LG G3 review
The year's best innovations undermined by one fatal flaw
- First 1440p smartphone in Australia
- 5.5-inch screen in 5in smartphone body
- Innovative laser autofocus camera
- Intuitive Android 4.4 overlay
- Wireless charging pad included
- Powerful innards
- Below par battery life
Almost everything about the LG flagship represents an improvement. The design and screen put LG in a league of its own, while LG’s laser autofocus technology brings genuine innovation to the stagnant smartphone camera. Unfortunately, the G3 is too powerful for its own good. The 3000 milliamp-hour battery isn’t large enough to offset the 1440p display’s hunger. Those with piqued intrigue should consider living with a phone that has half to almost one day battery life. If the sacrifice isn’t too much, then buy the G3.
Price$ 799.00 (AUD)
LG is readying the local release of its best smartphone to date, the G3, right when hysteria for the Galaxy S5 has tired. Innovations include a 1440p screen, a laser autofocus camera and worthwhile software add-ons, but is the G3 good enough to push LG out from under Samsung's shadow?
Raising the bar in design
Every part of the G3 looks to be pushing the absolute limits of what is technically possible for a smartphone. Simple styling brings this to the forefront.
Up until now the HTC One (M8) was our darling looker of 2014
Double tap the Gorilla Glass and a 5.5in screen powers. It’s the lack of bezel that captures our attention; no other smartphone has managed to cut the fat so savagely.
Flipping the smartphone reveals the LG’s fat-cutting method of shifting buttons to the rear. A removable back cover is studded by power and volume buttons. Placement is below a high resolution camera and adjacent to a dual-LED flash.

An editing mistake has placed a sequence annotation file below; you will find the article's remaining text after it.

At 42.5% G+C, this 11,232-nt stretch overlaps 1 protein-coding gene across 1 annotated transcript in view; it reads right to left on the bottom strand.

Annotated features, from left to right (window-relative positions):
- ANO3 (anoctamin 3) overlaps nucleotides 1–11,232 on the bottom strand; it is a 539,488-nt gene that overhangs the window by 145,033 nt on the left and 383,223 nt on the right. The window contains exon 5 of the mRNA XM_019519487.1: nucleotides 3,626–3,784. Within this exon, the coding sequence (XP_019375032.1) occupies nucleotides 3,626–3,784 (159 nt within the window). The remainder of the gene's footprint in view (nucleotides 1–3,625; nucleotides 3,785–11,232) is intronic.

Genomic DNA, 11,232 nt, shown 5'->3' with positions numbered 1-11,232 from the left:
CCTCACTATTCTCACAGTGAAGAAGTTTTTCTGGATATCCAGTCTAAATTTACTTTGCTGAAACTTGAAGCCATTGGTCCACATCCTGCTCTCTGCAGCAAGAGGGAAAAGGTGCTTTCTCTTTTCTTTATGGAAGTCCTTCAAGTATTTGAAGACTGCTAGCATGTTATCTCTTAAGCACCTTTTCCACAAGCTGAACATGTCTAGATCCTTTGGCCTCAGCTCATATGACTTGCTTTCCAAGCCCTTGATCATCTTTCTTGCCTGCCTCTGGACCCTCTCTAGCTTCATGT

A hairline finish on the faux metal cover accentuates the smartphone’s ergonomic curve, which proves key in keeping the G3 phablet as comfortable in the hand as its 5in competition.
Up until now the HTC One (M8) was our darling looker of 2014. The G3 might not have the One (M8) beat on materials, but the combination of a bigger screen, thinner bezel and brushed body is enough to sway our opinion: the G3 is the best looking smartphone to launch locally in 2014.
Note: The LG G3 goes on sale in Australia on 4 August. The unit reviewed by Good Gear Guide was provided by online retailer UniqueMobiles, who is currently selling the LG G3. This review will be updated when GGG receives a local G3 for review.
Update, 15 Aug This article's battery life section has been updated accordingly.
Tomorrow’s 1440p screen, today
No other smartphone has launched in Australia with a 2560x1440 resolution display. The G3’s 5.5in display packs 534 pixels-per-inch, which far exceeds the 432 pixels-per-inch (ppi) delivered by Samsung’s Galaxy S5, the 441ppi of HTC’s One (M8) and the 326ppi of Apple’s iPhone 5S.
LG has leapfrogged leader Samsung in the display department
Technically the rich screen of the G3 has four times the pixels of a high-definition television. All multimedia, whether it’s zooming in on a high resolution photo or watching a compatible 1440p movie, is richer when it’s watched on the G3.
A 5.5in screen classifies the G3 as a phablet, but the smartphone’s fine bezels ensure it is no taller than the 5in HTC One (M8). LG integrating a display of this calibre in its G3 represents the company leapfrogging Samsung in the display department.
A likeable Android overlay
For all of the G3’s innovation and hardware, the flagship could’ve been spoiled if the software hadn’t matured. LG has fitted the current Android 4.4 KitKat operating system with an overlay closer to Android’s design language. Circular shapes are prominently featured, applications are colour coded and there’s a fashionable flatness to the iconography.
Connectivity is top notch with the G3 packing 4G, dual-band Wi-Fi 802.11ac, Wi-Fi Direct, Bluetooth 4.0, NFC, Miracast and a microUSB SlimPort.
This is yet another way LG caters to its customers’ needs while asking of them less